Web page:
Getting High: A World at my Feet
James Ogilvie’s passion for wild places and ‘getting high’ stemmed from family hill-walks in Wales and Scotland, surviving midges, rain and being dragged uphill in unsuitable footwear. Then came Scouts, Duke of Edinburgh’s Award camping trips, and Oxford University with further-flung expeditions to places like Svalbard. An unlikely ascent of Kilimanjaro followed by Aconcagua seamlessly ‘morphed’ into his quest to climb the seven summits.
The Seven Summits – the highest mountains on each of the world’s seven continents – are often regarded as the crown jewels of mountaineering, a rare prize sought by many but attained by few. The number of Brits who have summited ‘The Seven’ is only around forty, whereas ten times that number have stood on top of Mt Everest; the most famous mountain in the world and of course Asia’s highest point at 8,848m (29,029ft).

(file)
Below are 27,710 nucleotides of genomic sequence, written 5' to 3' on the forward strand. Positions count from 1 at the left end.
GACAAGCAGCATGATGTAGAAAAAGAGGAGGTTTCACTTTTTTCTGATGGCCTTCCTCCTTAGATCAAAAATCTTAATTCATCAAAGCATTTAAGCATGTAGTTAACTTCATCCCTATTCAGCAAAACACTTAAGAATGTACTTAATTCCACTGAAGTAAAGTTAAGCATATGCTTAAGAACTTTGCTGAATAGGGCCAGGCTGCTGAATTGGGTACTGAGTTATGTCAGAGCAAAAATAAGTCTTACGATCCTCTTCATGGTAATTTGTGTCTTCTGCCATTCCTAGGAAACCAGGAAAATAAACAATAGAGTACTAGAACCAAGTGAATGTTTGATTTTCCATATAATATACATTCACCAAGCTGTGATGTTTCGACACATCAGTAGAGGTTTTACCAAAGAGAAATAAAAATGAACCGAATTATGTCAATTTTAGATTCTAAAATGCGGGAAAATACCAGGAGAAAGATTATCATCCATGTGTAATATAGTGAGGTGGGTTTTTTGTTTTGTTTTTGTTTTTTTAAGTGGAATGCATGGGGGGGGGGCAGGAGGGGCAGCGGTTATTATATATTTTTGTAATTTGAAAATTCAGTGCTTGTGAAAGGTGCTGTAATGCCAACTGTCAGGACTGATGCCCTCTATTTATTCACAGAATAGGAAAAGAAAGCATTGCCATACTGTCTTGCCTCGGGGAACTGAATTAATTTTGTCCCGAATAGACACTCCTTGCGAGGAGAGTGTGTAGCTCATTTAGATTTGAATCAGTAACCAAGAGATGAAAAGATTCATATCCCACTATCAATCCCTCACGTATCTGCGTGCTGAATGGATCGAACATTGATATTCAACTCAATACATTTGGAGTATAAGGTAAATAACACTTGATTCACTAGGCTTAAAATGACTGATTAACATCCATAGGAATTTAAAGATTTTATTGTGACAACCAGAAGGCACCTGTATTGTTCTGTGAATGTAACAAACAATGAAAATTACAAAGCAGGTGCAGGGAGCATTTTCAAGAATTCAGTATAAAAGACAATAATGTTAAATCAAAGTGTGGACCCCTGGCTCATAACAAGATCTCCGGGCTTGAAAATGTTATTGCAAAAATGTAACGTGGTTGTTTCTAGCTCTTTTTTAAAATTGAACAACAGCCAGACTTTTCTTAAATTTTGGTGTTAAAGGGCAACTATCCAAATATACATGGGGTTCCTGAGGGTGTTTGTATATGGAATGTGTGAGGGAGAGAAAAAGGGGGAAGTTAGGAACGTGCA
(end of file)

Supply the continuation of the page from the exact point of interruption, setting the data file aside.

Each of the seven summits is unique, each special in its own way. Each varies in its technical demands and each provides an excuse – as if any were needed – for climbing amongst the most spectacular scenery in the world. James Ogilvie, who describes himself as a glass-half-full, pain-avoider personality, brings to his book his own special, often quirky, views on his climbs of the Seven Summits and other mountains.
Believing at one level that climbing the Seven could be thought of as a self-centred ego trip, a kind of glorified ‘Munro bagging’ on a global scale, James, through his climbs to date, has raised some £50,000 for Tree Aid, a forestry-focused charity which provides funding, training and support to local communities in the worst affected parts of rural Africa. In the words of one farmer on a Tree Aid funded project, ‘without trees we have no life’. James might well say the same about mountains.